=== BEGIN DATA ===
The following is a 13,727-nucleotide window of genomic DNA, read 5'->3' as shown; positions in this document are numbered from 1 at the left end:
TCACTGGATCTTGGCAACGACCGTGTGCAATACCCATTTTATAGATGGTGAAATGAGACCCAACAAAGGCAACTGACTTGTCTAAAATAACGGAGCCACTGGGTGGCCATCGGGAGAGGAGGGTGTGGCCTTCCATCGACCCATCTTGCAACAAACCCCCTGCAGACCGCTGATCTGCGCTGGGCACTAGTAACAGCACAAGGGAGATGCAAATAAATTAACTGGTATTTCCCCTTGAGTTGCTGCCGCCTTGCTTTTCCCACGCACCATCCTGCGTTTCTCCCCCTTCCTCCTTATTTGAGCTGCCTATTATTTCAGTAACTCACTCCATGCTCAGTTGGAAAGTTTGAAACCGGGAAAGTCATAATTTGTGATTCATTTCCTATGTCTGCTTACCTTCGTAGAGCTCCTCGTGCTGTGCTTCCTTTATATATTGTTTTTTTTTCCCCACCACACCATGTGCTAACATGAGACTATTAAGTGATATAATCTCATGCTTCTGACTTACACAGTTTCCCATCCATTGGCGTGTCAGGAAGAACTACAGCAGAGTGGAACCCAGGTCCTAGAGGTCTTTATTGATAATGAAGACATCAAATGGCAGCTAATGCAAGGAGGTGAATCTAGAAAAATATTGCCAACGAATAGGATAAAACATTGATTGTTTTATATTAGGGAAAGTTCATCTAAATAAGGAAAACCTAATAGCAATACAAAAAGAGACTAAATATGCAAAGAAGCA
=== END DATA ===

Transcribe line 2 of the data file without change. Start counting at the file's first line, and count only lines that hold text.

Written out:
TCACTGGATCTTGGCAACGACCGTGTGCAATACCCATTTTATAGATGGTGAAATGAGACCCAACAAAGGCAACTGACTTGTCTAAAATAACGGAGCCACTGGGTGGCCATCGGGAGAGGAGGGTGTGGCCTTCCATCGACCCATCTTGCAACAAACCCCCTGCAGACCGCTGATCTGCGCTGGGCACTAGTAACAGCACAAGGGAGATGCAAATAAATTAACTGGTATTTCCCCTTGAGTTGCTGCCGCCTTGCTTTTCCCACGCACCATCCTGCGTTTCTCCCCCTTCCTCCTTATTTGAGCTGCCTATTATTTCAGTAACTCACTCCATGCTCAGTTGGAAAGTTTGAAACCGGGAAAGTCATAATTTGTGATTCATTTCCTATGTCTGCTTACCTTCGTAGAGCTCCTCGTGCTGTGCTTCCTTTATATATTGTTTTTTTTTCCCCACCACACCATGTGCTAACATGAGACTATTAAGTGATATAATCTCATGCTTCTGACTTACACAGTTTCCCATCCATTGGCGTGTCAGGAAGAACTACAGCAGAGTGGAACCCAGGTCCTAGAGGTCTTTATTGATAATGAAGACATCAAATGGCAGCTAATGCAAGGAGGTGAATCTAGAAAAATATTGCCAACGAATAGGATAAAACATTGATTGTTTTATATTAGGGAAAGTTCATCTAAATAAGGAAAACCTAATAGCAATACAAAAAGAGACTAAATATGCAAAGAAGCA